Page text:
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The shutter controls the duration of an exposure. In creative terms, it’s the shutter that determines how time is depicted: whether movement is frozen in time so that every tiny detail is visible, or blurred to create a sense of motion and energy.
A fast shutter speed will freeze movement to reveal detail, form and features. For example, in wildlife photography, a fast shutter speed reveals exactly how a subject moves – the position of its body, its legs, the intensity of its gaze. To illustrate this point, the image of the cheetah was photographed using a shutter speed of 1/2000sec. This fast shutter speed has frozen all movement, revealing how all four feet leave the ground and how the animal’s hind legs reach forward beyond the point of its forelegs.
Even for everyday photographic situations, such as when photographing a son or daughter during a school sports day, playing in the back garden or park or while on holiday, a fast shutter speed will capture the moment to best effect. And, when shooting action sequences of wildlife, sports or people, a fast shutter speed will ensure you never miss the moment.
Another benefit of faster shutter speeds is the reciprocal increase in lens aperture. As was explained in last month’s lesson, lens aperture controls depth of field, which, in turn, controls emphasis. Fast shutter speeds typically result in large apertures (eg, f2.8 or f4) and might help to remove distracting background detail that’s blurred to a point where it’s hidden.
Faster shutter speeds will also reduce the likelihood of image blur caused by camera shake, which can ruin an otherwise excellent photograph. At slow shutter speeds there is more of a chance of camera shake adversely affecting image quality, particularly when using telephoto lenses. While the very best solution to avoiding camera shake is to use a suitable tripod, this isn’t always practical.
Slow shutter speeds can be used creatively to blur motion and create a sense of movement. Keeping with the wildlife example used earlier, the image of wildebeests (shot at 1/20sec) reveals little in the way of detail, but creates a wonderful sense of movement.
Neither example – the cheetah or the wildebeests – is the right way or wrong way to take the photograph, but simply different interpretations of a subject.
A useful example that illustrates how shutter speed enables a photographer to alter a subject’s appearance is a waterfall. A shutter speed in excess of 1/500sec will freeze every droplet of splashing water from a tumbling waterfall, revealing the intensity and power of the subject. This is a very different effect than the ethereal look of water that’s created when it’s photographed at a slow shutter speed. Of course, what constitutes a fast shutter speed depends on the subject being photographed and is an important consideration, for two reasons.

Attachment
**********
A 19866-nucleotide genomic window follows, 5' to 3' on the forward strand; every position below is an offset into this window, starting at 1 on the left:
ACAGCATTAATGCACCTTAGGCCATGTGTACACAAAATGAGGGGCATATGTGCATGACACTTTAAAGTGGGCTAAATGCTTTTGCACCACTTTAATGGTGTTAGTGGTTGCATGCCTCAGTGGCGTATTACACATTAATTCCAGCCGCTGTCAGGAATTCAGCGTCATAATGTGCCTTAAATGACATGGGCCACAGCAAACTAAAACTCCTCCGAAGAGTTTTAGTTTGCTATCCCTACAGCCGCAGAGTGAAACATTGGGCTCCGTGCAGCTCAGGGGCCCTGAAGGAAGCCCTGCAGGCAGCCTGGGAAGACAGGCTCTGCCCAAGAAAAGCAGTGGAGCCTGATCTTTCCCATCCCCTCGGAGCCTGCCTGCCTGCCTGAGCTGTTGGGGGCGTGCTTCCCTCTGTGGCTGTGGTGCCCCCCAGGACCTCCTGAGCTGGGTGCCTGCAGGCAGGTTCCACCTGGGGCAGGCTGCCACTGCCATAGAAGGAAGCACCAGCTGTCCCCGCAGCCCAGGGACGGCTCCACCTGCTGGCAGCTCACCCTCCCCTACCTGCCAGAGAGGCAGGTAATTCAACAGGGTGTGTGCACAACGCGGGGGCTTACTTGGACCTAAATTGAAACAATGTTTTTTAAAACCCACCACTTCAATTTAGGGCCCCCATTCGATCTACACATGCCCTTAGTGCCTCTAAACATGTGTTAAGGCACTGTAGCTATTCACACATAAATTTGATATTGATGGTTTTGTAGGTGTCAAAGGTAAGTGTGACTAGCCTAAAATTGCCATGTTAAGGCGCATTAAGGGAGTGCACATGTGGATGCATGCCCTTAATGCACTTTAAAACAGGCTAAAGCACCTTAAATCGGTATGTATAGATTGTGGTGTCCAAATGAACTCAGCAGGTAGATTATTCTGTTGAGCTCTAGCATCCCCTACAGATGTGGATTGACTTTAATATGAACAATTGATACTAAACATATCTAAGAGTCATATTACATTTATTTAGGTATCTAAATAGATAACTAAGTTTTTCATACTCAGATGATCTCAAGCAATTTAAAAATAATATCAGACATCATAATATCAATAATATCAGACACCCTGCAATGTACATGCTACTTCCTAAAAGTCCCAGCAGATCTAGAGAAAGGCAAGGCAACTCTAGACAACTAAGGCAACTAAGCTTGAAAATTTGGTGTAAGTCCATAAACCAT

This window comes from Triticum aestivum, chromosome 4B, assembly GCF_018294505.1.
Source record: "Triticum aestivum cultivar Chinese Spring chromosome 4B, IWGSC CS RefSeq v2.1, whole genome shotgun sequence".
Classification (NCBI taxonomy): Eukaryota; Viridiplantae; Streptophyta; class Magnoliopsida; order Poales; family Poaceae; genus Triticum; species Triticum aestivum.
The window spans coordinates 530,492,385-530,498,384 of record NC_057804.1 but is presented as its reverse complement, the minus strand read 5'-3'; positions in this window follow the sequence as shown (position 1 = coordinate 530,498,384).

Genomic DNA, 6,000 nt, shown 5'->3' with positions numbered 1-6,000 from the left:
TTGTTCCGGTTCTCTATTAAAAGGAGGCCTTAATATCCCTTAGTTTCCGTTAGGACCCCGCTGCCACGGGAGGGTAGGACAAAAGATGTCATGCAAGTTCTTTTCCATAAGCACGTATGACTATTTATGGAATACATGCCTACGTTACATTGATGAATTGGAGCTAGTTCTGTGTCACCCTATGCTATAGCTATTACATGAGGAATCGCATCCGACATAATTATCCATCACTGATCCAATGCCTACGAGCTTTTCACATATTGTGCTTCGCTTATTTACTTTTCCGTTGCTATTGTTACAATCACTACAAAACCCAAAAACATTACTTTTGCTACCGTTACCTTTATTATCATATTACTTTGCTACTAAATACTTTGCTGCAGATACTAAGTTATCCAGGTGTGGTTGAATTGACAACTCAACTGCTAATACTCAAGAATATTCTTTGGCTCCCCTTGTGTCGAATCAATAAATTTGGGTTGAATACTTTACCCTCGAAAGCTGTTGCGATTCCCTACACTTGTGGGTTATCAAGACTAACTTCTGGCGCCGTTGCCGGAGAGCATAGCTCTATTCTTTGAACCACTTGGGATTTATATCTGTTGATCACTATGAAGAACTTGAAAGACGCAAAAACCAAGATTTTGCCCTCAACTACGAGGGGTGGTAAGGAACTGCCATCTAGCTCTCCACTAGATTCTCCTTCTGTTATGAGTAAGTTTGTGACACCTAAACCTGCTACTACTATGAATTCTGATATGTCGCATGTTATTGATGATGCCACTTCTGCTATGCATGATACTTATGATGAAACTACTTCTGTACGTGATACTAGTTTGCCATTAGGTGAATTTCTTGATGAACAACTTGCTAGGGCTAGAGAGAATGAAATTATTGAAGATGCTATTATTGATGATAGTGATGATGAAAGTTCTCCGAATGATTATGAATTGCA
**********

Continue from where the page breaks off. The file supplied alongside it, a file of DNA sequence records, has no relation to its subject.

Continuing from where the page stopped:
First, the specific shutter speed needed to freeze movement is always relative to the speed of the subject. For example, a sprinting cheetah runs at such pace that a shutter speed of even 1/500sec is relatively slow, so a setting of at least two stops faster (1/2000sec) and possibly more is required. Conversely, a setting of 1/500sec might be fast enough to capture the action of a child playing in the garden.
Second, and less obvious, is a symptom relating to high-resolution (6MP+) digital cameras. Because these cameras produce such high-resolution images, for many fast-moving subjects (particularly wildlife and sports) a minimum shutter speed of 1/1500sec is needed to capture an image that is completely sharp to the naked eye.
At fast speeds like this, every individual drop of water is frozen in action for a crisp, clear shot
At this speed you won’t capture any movement in the flow of water, and it will appear as drops. The camera can be held by hand at this speed
At this speed, water starts to transform and some droplets merge together in fast-moving areas
Blur occurs on the faster parts, like the waterfall, but slower-moving parts are less affected here
At this speed, smooth water flows are captured cascading over the fall. Think about using a filter and tripod now
Set your shutter to stay open for one second and watch water transform into soft, misty and blurred texture
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Debbis passionate about all things photographic: from the latest digital kit to the greatest techniques to capture a scene. Shes been at the helm of the photography portfolio of magazines, websites and more for three years.
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